Friday, 6 September 2013

Wornington Road W10, North Kensington
Social housing block for Kensington Housing Trust
Clifford Wearden & Associate (Peter Deakins) 1965

Pepler House already has a mellow, settled air. The architect, Mr Clifford Wearden, is to be congratulated on his skilful and imaginative treatment of this difficult narrow site’ (Architects’ Journal, September 1966)


Wornington Green is a 1960s/70s housing estate in Golborne Ward, North Kensington, a very deprived area. The landlord Kensington Housing Trust, now Catalyst Housing Group, have decided to demolish and rebuild all 538 homes, and have nearly completed the first stage of Phase 1. Phase 2 is now under threat of being ‘accelerated’. This would involve partial demolition of Pepler House, a building so highly regarded by its residents that when they first heard about possible demolition in 2007, they declared a Republic of Pepler House; this was on ITV and local and national newspapers.

Declaration of The Republic of Pepler House, 2007

Residents have asked me as their Ward Councillor (and architecture critic and member of Docomomo, who have visited the building and support this application) to get their building spot-listed before the new planning application can go through.


Pepler House is a single block of 96 flats that comfortably holds its own within the Victorian terraces of Notting Hill and North Kensington. Its proportions are elegant and its facade is beautifully articulated, and sits well along its full 100 ft length without seeming overbearing or repetitive. The lower ground patio gardens on the street side are of a useful size, light and well cared for. It is a well loved building that has created its own sense of place and community.

‘This is very very decent housing, architecturally interesting and subtle. The stairways were innovative; it is earlier than it looks. It is clearly well liked by the people who live there. It makes no sense to demolish this building.’ (Catherine Croft, Director, 20th Century Society, during a visit, 2009)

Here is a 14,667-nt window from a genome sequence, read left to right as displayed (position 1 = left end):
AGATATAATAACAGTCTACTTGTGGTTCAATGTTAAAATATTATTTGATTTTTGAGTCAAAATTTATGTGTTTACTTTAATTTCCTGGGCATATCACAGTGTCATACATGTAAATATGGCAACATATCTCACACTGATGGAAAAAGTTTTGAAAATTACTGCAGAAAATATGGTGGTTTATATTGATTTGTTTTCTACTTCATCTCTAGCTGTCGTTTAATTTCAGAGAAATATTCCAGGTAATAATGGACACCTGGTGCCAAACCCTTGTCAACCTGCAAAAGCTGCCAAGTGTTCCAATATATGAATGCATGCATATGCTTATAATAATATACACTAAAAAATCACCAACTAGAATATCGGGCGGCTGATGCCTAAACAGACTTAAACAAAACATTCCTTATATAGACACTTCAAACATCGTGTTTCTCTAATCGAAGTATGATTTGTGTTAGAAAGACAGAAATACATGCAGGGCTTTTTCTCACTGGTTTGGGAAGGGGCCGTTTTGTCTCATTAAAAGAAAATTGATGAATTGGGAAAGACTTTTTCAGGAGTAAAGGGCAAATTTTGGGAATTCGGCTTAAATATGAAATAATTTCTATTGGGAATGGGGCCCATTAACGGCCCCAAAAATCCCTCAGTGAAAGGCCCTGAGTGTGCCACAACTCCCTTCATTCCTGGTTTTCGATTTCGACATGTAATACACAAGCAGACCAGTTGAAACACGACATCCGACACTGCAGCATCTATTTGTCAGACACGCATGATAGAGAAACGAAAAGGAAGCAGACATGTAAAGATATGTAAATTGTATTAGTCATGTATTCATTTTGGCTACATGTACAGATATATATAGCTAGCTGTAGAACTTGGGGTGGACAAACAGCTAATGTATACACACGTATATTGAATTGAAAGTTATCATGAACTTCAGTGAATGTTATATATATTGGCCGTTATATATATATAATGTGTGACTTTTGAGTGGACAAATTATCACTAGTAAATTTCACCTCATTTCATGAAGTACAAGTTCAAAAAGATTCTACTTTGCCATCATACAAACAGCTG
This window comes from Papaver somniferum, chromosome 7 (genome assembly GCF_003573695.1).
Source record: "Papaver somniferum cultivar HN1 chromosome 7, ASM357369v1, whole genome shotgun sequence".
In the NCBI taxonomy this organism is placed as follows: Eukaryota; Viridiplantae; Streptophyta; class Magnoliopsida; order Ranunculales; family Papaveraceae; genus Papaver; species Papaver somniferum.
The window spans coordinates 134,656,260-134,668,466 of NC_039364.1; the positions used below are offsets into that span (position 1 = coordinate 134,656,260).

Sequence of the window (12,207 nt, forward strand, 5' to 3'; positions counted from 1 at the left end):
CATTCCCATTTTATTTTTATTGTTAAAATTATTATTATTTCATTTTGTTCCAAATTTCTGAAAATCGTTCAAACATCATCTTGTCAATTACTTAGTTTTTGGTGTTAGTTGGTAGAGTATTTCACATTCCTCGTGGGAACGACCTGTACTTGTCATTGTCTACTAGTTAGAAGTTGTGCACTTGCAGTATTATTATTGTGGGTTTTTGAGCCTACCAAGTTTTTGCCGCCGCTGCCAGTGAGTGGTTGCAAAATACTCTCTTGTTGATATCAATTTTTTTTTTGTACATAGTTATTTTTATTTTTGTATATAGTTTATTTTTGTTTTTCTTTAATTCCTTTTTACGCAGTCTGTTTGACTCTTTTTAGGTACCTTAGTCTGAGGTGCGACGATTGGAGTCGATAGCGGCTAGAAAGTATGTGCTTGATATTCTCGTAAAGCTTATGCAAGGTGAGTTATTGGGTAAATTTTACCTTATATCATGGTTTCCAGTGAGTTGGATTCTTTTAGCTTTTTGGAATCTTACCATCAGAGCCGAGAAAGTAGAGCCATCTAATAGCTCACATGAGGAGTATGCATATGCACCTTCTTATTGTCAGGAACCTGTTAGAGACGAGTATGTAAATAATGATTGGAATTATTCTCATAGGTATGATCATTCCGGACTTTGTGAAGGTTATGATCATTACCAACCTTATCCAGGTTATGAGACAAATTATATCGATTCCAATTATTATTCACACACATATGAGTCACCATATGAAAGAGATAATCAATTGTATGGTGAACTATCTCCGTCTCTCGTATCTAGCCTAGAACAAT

Designed by Clifford Wearden and Associate (Peter Deakins), 1964, the building replaced a terrace of Victorian ‘slum dwellings’ that were in very poor repair, overcrowded, and said to be shoddily built. Many of the original ‘slum dwellers’ of Wornington Road moved into and still live in Pepler House today.

When Pepler House was opened in 1965 by Prince Philip, it was the longest socially rented building in the country and considered to be a very fine example of the new generation of building. The landlord Kensington Housing Trust were at the time pioneers, buying up old houses to refurbish, and rebuilding poor quality ‘slum’ dwellings where possible. Pepler House was designed with care and circumspection, and it was very well received by the press.

Prince Philip at the opening of the building in 1965

A perfect example of a modest and thoughtfully designed scheme that has stood the test of time.’ (EDC, architecture critic)